War: the New Edition

by Gwynne Dyer
ISBN: 0679313117

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A Review of: War
by Matt Sturrock

What's left to say about war? The phenomenon has been amply addressed by hexameter-spouting pre-literates, Confucian generals, shell-shocked poets, writers' workshop jarheads, and untold numbers of eminently qualified commentators in between. Amid all that rhapsodizing, lamenting, codifying, strategizing, speculating, and eulogizing is the uncomfortable truth that nobody has yet figured out how to put an end to it. But, hey, didn't the threat of war reach its apogee in the late twentieth century, when the cocked and loaded ICBMs of two competing superpowers threatened to scorch or choke all human life from the planet? Now that the Cold War is over, aren't we dealing with a new type of conflict with much lower stakes-the occasional overthrow of some belligerent Third World dictator, the pacifying of ethnic enmity in the usual hot spots, the killing or capturing of a few politically disenfranchised radicals with secessionist or Islamist agendas? We're making progress. So haven't we heard enough already?
Well, no actually. As Gwynne Dyer makes clear in the new edition of his book, War, the world is facing "three great changes . . . that could tip the international system back into the old anarchy: the environmental challenge of climate change, the political challenge of the rise of new great powers, and the technological challenge of nuclear proliferation." As the global population surges past sustainable levels, as calamitous disruptions to the biosphere make themselves felt more acutely, as ascendant nations vie with one another for economic and military supremacy, it's possible that humanity will be pressured into its old pattern of war-making, and this time, use all of the weapons at its disposal. It may be, as Dyer points out, that we're simply enjoying ""the Indian summer of human history, with nothing to look forward to but the nuclear winter' to close the account."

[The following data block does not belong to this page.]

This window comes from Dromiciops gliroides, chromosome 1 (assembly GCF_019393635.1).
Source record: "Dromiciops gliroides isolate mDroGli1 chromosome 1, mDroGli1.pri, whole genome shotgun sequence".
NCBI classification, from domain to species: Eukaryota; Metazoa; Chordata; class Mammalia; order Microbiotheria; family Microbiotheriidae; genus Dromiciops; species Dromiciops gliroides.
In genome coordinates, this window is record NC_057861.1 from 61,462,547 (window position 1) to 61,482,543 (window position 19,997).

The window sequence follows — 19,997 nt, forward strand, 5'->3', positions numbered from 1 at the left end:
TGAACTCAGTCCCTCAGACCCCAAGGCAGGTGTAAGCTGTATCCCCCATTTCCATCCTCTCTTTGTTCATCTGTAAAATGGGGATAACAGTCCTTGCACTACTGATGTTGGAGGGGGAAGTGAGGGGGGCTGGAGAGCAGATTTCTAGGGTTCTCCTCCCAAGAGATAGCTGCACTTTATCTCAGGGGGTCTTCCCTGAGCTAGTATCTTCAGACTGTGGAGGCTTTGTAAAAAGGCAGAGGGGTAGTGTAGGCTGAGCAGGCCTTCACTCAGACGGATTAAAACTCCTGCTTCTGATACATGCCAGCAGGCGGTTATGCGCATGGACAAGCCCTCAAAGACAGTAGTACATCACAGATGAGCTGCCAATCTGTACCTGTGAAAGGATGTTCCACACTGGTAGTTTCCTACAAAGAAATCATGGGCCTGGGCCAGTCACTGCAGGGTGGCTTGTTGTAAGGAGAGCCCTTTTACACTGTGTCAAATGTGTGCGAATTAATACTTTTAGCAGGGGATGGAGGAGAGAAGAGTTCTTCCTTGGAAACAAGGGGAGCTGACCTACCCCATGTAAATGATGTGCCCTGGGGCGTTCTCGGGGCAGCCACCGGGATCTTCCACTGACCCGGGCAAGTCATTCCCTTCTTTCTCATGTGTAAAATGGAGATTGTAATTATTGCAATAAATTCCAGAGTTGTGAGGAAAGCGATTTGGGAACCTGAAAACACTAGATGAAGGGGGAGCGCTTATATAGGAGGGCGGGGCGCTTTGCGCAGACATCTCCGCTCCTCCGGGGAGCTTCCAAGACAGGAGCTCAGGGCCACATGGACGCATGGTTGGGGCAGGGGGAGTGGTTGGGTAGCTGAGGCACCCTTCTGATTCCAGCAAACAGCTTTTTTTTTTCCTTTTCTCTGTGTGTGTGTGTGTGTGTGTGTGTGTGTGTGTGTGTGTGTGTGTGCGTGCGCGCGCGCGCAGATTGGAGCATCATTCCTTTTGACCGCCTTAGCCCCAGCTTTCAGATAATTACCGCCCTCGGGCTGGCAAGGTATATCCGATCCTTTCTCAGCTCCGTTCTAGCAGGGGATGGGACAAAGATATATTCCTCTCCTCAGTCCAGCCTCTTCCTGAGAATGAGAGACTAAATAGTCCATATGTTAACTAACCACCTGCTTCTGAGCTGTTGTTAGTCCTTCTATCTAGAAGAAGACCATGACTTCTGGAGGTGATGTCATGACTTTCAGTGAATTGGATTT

The first edition of War, which was based on the author's seven-part television series of the same name, was published in 1985 and quickly assumed classic status. This new edition sees some massaging and re-ordering of the old edition's chapters, as well as significantly expanded and up-to-date content on terrorism. In fact, the entire book has grown, from 272 pages to a hefty 484. (That such an expansion was warranted by events of the last two decades is in itself vaguely disquieting.) What hasn't changed, however, is Dyer's commitment to the answering of a key question: Is war an ineradicable part of our genetic make-up, or is it merely an ancient institution that can, with tremendous and concerted effort, be abolished?
Studies of Australian and Amazonian hunter-gatherer societies that persisted into the nineteenth and twentieth centuries give us some idea of how life was for our forbears, and the news is hardly surprising. Inter-tribal warfare exhibited by both groups was constant-enough to drive some tribes to extinction. As we travel back in time through the fossil record, examining the lives of human and proto-human ancestors, the evidence of our killing one another never goes away. The 100,000-year-old remains of Neanderthals often suggest that death came from spears and other stabbing weapons; the 750,000-year-old remains of Homo erectus often suggest that death was delivered by club blows to the skull. Perhaps the most depressing fact to be taken from all of this is that chimpanzees also practice the deliberate, systematic killing of their own kind, and their evolutionary line diverged from ours over half a million years ago. As Dyer argues, "modern human beings did not invent warfare. We inherited it."
The warfare practised by the above-mentioned groups was undisciplined, poorly organized, and relatively uncommitted. Skirmishes, dawn raids, and ambushes yielded relatively low casualty rates for any one given encounter. But then, between five and six thousand years ago, we see a massive disruption of this trend: new civilizations spring up, and with them takes place the "first truly large-scale slaughter of people in human history." This era saw the battle become a "mass psychodrama" wherein opposing ranks of men closed with one another in a merciless struggle that could kill thousands in the space of half an hour. "And the question we rarely ask," writes Dyer, "because our history is replete with such scenes," is as follows: